Whiskey Bones Roadhouse is hosting Sebastian Bach on Wednesday, August 13, 2014. The bar is a small hangout, just off the highway in Rochester, a place many may not think that the front man from Skid Row would be playing. It’s part of what makes the evening so much fun.

The bar holds roughly one hundred people that evening and we are the type of people that enjoy seeing something small like this over a huge show. It’s more personable and fun. It’s also pretty much guaranteed that whomever is on stage is going to interact tremendously with the crowd, which is exactly what happens.

Sebastian hits the stage literally towering over everyone, including his own band mates. His tall stature mixed with the tiny stage and small atmosphere makes him appear like a giant over all of us. The show begins with the hit, “Slave to the Grind”, a song that gets everyone going. One thing I have seen at repeated shows with Sebastian is his need to whip the microphone in circles, which he does that night. It’s downright concerning due to the very tight space between him, the crowd, and his band. He makes it work though.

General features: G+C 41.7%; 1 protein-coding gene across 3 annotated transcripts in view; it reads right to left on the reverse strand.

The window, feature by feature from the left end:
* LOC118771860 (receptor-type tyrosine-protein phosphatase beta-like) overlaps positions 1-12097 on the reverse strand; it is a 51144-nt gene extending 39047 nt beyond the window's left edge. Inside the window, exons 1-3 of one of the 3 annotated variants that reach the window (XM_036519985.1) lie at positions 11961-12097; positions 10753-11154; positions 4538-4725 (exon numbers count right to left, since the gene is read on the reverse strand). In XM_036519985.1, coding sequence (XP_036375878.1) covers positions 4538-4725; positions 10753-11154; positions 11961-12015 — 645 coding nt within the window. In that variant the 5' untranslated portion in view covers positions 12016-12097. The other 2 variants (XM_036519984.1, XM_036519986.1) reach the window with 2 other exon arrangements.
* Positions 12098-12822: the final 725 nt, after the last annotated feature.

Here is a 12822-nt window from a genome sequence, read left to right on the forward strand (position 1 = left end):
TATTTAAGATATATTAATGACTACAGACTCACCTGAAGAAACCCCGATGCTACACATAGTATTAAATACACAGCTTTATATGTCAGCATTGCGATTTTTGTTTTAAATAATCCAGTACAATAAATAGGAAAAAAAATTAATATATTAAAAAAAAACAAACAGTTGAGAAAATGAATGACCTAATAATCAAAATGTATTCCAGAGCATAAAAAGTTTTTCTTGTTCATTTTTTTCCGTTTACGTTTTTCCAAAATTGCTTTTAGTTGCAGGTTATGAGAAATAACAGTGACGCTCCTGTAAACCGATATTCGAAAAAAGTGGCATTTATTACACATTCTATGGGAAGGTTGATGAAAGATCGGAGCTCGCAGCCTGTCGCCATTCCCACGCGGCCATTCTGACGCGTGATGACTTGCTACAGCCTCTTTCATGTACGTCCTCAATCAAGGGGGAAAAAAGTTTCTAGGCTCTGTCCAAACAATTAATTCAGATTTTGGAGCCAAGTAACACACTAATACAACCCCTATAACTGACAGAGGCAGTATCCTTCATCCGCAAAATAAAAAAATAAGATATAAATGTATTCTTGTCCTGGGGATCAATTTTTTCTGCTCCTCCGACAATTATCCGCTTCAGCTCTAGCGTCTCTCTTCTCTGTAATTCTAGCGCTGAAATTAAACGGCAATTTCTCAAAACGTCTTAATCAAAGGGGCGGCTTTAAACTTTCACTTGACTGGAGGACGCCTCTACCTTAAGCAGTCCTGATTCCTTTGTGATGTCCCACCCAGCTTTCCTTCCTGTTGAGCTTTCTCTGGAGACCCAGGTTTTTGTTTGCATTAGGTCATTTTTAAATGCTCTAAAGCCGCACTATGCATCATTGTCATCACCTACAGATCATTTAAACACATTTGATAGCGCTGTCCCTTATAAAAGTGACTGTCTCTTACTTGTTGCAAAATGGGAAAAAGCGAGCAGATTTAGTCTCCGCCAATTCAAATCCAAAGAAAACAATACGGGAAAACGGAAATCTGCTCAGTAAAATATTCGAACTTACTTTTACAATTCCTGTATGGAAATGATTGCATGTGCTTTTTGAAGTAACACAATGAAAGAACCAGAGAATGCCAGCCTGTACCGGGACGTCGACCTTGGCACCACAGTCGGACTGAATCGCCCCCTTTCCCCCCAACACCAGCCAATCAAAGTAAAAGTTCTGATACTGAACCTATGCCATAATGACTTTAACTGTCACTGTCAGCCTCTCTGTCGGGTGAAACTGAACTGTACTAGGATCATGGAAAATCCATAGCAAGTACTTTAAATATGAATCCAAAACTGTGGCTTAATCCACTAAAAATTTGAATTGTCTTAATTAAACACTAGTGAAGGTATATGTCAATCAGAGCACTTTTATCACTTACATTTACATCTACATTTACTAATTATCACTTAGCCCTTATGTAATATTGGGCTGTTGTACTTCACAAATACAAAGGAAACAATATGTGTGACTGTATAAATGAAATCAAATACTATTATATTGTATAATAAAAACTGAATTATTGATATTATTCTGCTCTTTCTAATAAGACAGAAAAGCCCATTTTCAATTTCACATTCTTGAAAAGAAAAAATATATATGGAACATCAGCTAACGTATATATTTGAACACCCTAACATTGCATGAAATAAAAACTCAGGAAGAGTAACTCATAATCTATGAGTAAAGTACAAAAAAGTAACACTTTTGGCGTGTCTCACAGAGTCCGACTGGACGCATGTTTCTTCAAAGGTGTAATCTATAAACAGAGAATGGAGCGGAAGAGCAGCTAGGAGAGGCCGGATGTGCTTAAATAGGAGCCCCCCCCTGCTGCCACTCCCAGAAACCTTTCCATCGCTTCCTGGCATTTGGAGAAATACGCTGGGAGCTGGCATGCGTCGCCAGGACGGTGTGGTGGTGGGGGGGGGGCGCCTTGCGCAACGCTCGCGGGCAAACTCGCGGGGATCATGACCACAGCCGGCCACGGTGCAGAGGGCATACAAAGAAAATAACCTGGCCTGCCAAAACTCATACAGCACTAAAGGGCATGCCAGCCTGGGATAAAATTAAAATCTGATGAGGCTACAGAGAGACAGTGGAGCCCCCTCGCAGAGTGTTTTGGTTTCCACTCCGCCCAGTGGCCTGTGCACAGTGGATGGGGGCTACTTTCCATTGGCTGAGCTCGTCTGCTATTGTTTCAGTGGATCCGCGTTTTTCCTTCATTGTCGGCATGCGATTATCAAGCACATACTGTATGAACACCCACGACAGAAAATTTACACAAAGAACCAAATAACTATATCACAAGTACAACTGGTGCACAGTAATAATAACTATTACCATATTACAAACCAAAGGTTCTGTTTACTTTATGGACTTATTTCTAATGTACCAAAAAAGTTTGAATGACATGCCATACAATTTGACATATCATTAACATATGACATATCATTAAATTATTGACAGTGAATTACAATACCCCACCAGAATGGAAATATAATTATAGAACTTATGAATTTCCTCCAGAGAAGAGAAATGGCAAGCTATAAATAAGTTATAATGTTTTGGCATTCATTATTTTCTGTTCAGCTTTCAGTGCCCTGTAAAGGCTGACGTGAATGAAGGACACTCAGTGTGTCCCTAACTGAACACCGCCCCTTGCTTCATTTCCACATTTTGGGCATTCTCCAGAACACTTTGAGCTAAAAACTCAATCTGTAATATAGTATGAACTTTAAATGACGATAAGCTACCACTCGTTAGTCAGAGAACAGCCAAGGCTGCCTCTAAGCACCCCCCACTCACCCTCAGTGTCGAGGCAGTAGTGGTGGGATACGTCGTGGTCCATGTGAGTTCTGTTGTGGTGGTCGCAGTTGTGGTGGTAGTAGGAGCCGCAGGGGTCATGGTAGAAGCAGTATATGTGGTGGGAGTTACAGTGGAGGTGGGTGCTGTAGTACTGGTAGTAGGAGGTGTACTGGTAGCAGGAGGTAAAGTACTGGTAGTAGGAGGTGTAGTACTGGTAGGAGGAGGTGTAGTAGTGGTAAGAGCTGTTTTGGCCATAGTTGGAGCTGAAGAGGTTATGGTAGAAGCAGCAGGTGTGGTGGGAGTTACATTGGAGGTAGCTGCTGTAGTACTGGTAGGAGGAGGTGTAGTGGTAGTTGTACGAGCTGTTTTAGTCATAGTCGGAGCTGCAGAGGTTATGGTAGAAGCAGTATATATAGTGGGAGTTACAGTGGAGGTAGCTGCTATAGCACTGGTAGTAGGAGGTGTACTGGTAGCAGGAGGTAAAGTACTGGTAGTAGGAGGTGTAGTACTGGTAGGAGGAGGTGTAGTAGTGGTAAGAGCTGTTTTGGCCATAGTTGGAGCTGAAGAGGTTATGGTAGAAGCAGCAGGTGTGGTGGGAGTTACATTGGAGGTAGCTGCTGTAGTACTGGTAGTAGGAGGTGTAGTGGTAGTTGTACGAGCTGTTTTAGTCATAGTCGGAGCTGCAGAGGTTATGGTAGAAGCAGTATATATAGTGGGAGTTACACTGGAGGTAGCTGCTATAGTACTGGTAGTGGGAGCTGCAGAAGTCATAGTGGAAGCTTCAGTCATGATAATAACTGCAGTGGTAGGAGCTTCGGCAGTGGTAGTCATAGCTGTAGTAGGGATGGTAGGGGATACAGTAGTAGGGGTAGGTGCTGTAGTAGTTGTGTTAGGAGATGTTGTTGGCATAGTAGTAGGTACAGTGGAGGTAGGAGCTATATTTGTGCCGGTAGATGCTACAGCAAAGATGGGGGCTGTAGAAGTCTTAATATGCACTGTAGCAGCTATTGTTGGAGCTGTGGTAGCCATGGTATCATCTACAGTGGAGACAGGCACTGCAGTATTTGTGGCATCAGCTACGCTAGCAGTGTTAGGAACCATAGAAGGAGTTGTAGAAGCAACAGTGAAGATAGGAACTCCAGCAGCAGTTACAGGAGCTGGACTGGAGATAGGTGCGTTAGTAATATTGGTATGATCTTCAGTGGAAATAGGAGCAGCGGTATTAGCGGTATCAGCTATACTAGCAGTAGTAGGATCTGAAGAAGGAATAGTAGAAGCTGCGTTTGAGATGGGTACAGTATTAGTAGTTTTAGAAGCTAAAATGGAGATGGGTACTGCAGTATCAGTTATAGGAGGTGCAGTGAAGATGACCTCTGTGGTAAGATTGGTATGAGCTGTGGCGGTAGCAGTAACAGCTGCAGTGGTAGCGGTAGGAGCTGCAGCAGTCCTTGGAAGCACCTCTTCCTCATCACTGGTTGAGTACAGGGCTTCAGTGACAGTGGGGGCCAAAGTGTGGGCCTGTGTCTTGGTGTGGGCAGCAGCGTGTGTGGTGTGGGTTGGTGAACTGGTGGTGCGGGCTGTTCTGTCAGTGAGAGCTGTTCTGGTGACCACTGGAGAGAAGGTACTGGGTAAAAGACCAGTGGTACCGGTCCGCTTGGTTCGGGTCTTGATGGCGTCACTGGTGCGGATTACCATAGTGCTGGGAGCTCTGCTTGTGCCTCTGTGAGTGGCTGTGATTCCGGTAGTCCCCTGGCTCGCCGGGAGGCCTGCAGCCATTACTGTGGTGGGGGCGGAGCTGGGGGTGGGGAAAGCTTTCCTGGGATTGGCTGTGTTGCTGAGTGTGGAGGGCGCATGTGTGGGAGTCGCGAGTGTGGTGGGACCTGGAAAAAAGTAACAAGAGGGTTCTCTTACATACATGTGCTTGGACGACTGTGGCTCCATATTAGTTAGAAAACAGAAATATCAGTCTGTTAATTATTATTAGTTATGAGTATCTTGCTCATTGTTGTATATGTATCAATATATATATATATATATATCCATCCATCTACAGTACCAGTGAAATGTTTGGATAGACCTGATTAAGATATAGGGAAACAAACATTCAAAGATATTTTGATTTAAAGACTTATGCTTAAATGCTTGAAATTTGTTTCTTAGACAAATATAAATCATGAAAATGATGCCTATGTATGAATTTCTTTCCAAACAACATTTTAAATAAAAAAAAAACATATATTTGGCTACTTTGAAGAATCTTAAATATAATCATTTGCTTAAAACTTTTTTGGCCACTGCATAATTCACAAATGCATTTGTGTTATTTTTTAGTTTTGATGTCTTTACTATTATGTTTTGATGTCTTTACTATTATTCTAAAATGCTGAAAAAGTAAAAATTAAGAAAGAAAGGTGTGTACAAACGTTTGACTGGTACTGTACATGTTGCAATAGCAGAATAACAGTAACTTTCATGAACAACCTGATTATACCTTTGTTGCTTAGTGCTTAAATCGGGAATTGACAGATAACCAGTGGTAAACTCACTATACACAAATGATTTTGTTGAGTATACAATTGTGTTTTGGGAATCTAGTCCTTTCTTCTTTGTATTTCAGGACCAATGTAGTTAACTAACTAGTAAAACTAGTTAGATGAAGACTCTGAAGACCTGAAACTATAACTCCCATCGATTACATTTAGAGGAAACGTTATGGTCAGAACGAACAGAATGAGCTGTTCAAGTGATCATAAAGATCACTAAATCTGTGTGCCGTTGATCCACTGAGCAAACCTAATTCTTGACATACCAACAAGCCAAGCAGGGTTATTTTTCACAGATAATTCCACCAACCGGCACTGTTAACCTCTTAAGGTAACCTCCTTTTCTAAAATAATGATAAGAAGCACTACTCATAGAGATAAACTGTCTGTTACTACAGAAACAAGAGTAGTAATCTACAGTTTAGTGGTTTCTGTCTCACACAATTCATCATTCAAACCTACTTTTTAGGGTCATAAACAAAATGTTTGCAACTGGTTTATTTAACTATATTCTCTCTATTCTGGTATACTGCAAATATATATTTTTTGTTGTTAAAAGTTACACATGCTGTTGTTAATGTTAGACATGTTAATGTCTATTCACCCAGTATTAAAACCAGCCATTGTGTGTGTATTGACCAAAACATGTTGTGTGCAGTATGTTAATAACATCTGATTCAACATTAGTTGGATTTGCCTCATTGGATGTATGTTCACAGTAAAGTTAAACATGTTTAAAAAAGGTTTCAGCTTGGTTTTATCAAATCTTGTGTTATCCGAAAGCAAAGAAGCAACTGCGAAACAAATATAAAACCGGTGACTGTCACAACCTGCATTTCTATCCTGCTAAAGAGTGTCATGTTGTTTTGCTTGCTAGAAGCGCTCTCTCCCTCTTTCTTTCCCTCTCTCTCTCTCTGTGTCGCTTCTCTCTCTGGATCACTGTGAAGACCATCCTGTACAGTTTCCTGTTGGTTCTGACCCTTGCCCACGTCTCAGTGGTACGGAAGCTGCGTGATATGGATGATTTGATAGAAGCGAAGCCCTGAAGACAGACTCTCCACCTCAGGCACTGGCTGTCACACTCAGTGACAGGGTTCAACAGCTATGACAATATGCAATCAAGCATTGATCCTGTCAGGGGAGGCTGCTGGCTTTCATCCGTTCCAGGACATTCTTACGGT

As the set continues, he plays through a variety of not only notable Skid Row tunes (“I Remember You, “American Metalhead”, “18 & Life”, “Monkey Business”, as well as a dedication to the late Dimebag Darrell with, “In a Darkened Room”), he plays his own things as well. Such songs include one that he wrote with John 5 entitled, “All My Friends are Dead” and “Harmony” that was written with Duff McKagan of Guns ‘n Roses fame.

He takes his multiple moments to interact with the crowd, one of the greater times telling the crowd that he feels like he’s playing in his basement. A good part of the crowd takes offense to this, but it seems hilarious that they do because we are all thinking the same thing. It’s a small space and he even mentions being able to casually watch David Letterman playing on the TVs at the bar when he plays. It’s downright comical and Sebastian is such a goof on stage that it’s expected of him to say such things anyway. It’s part of what makes his shows so fun.

The show ends with a rousing rendition of “Youth Gone Wild”. The entire set was just fun. It’s great to see a large act in such a small place from time to time and when there are a smaller number of people there, it feels more like a party than anything. Many acts would have a problem with such small venues, but Sebastian took it in stride and had a lot of fun with it.